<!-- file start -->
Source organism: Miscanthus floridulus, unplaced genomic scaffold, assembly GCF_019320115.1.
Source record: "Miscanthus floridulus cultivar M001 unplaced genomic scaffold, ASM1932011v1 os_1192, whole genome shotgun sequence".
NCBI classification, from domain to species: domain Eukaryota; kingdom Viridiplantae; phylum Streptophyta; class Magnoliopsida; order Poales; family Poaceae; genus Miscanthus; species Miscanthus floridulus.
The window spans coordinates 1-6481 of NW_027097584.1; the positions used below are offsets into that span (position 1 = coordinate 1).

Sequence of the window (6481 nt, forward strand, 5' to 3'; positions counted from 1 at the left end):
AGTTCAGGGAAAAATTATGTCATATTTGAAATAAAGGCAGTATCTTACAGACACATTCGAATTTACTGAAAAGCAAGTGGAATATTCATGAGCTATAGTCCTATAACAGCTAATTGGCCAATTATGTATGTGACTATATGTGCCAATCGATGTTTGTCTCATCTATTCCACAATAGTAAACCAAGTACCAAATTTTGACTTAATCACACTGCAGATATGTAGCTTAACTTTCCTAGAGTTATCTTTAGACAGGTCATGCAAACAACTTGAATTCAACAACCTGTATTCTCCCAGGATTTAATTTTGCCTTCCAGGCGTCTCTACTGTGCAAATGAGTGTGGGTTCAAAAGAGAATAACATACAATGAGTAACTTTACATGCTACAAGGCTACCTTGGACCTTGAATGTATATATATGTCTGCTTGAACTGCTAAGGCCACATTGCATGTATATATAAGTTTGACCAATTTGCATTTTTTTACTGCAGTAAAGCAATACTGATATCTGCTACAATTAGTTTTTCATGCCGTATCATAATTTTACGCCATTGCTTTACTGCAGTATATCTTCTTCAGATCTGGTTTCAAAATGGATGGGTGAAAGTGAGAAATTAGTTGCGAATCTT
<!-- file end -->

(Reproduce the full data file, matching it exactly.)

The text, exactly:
Source organism: Miscanthus floridulus, unplaced genomic scaffold, assembly GCF_019320115.1.
Source record: "Miscanthus floridulus cultivar M001 unplaced genomic scaffold, ASM1932011v1 os_1192, whole genome shotgun sequence".
NCBI classification, from domain to species: domain Eukaryota; kingdom Viridiplantae; phylum Streptophyta; class Magnoliopsida; order Poales; family Poaceae; genus Miscanthus; species Miscanthus floridulus.
The window spans coordinates 1-6481 of NW_027097584.1; the positions used below are offsets into that span (position 1 = coordinate 1).

Sequence of the window (6481 nt, forward strand, 5' to 3'; positions counted from 1 at the left end):
AGTTCAGGGAAAAATTATGTCATATTTGAAATAAAGGCAGTATCTTACAGACACATTCGAATTTACTGAAAAGCAAGTGGAATATTCATGAGCTATAGTCCTATAACAGCTAATTGGCCAATTATGTATGTGACTATATGTGCCAATCGATGTTTGTCTCATCTATTCCACAATAGTAAACCAAGTACCAAATTTTGACTTAATCACACTGCAGATATGTAGCTTAACTTTCCTAGAGTTATCTTTAGACAGGTCATGCAAACAACTTGAATTCAACAACCTGTATTCTCCCAGGATTTAATTTTGCCTTCCAGGCGTCTCTACTGTGCAAATGAGTGTGGGTTCAAAAGAGAATAACATACAATGAGTAACTTTACATGCTACAAGGCTACCTTGGACCTTGAATGTATATATATGTCTGCTTGAACTGCTAAGGCCACATTGCATGTATATATAAGTTTGACCAATTTGCATTTTTTTACTGCAGTAAAGCAATACTGATATCTGCTACAATTAGTTTTTCATGCCGTATCATAATTTTACGCCATTGCTTTACTGCAGTATATCTTCTTCAGATCTGGTTTCAAAATGGATGGGTGAAAGTGAGAAATTAGTTGCGAATCTT